The fossil fuel industry is hopeful that e-fuels would enable combustion engine vehicles to avoid a potential European Union (EU) sales ban in 2035. Allowing the sale of new combustion cars that operate on synthetic fuels, which will help scale up the technology to make the existing auto fleet carbon neutral.
However, according to a recent research done by the oil lobby itself, there will only be enough synthetic fuels to power around 2% of all automobiles on European roads by then.
By the time Europe’s planned phase-out of sales of internal combustion vehicles, the manufacture of e-fuels, which are chemically comparable to petrol and diesel, will be in its infancy. Just 5 million cars out of the EU’s projected fleet of 287 million could fully run on synthetic fuel in 2035.
The prognosis is based on synthetic fuels generated in the EU, but it includes carbon captured from industrial emitters, and it is unclear how much of the power would be certified 100% renewable. If only carbon neutral e-fuels — those created wholly from extra renewable power and CO2 taken straight from the air — were utilized, the number of automobiles that could operate on synthetic fuels would be considerably smaller.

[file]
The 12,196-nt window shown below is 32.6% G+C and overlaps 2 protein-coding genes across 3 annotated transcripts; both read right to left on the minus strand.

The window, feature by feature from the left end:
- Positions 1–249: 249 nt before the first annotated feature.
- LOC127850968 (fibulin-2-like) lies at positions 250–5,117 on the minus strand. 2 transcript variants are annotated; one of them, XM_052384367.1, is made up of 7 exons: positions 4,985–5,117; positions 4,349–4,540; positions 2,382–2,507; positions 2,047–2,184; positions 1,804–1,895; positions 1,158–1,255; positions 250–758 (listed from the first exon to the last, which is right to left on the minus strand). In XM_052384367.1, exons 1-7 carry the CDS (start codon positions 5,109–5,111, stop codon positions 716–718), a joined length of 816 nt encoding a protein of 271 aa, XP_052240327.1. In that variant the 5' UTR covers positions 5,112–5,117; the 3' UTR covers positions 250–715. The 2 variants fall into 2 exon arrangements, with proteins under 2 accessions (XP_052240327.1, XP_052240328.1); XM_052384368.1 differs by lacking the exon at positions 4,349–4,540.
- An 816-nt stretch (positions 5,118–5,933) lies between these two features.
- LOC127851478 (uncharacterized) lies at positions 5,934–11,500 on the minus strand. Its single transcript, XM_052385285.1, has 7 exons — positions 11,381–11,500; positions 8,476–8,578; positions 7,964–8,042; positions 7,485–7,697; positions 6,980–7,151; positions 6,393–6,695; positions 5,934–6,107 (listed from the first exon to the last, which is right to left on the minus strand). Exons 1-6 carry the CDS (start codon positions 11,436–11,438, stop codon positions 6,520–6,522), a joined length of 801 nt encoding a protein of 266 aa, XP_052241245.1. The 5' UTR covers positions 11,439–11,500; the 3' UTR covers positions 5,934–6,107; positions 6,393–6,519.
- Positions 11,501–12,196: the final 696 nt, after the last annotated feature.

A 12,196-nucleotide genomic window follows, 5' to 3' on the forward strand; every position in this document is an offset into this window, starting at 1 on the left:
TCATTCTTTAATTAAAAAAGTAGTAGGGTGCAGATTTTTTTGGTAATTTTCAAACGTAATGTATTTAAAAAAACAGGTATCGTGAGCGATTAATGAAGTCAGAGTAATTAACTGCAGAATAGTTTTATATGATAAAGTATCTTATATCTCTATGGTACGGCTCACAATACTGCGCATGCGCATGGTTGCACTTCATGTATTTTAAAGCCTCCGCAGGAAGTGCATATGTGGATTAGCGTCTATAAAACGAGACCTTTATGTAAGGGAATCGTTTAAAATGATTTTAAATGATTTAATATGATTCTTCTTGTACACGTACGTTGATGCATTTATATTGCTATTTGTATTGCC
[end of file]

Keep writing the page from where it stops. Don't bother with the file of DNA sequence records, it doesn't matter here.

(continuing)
The fossil fuel industry’s intentions to import massive amounts of climate neutral e-fuels are unfeasible since production plants and worldwide standards for certifying synthetic fuels do not exist. Using e-fuels from other nations would also put a halt to efforts in developing countries to decarbonize their own transportation and power sectors.
E-fuels in automobiles are a Trojan Horse used by oil companies and engine manufacturers to postpone the transition to zero-emission technology. EU parliamentarians should reject business lobbying to include an e-fuels exception in the phase-out guidelines.
Reference- Green Group Transport & Environment’s (T&E) Analysis, Clean Technica, Science Advances, New Atlas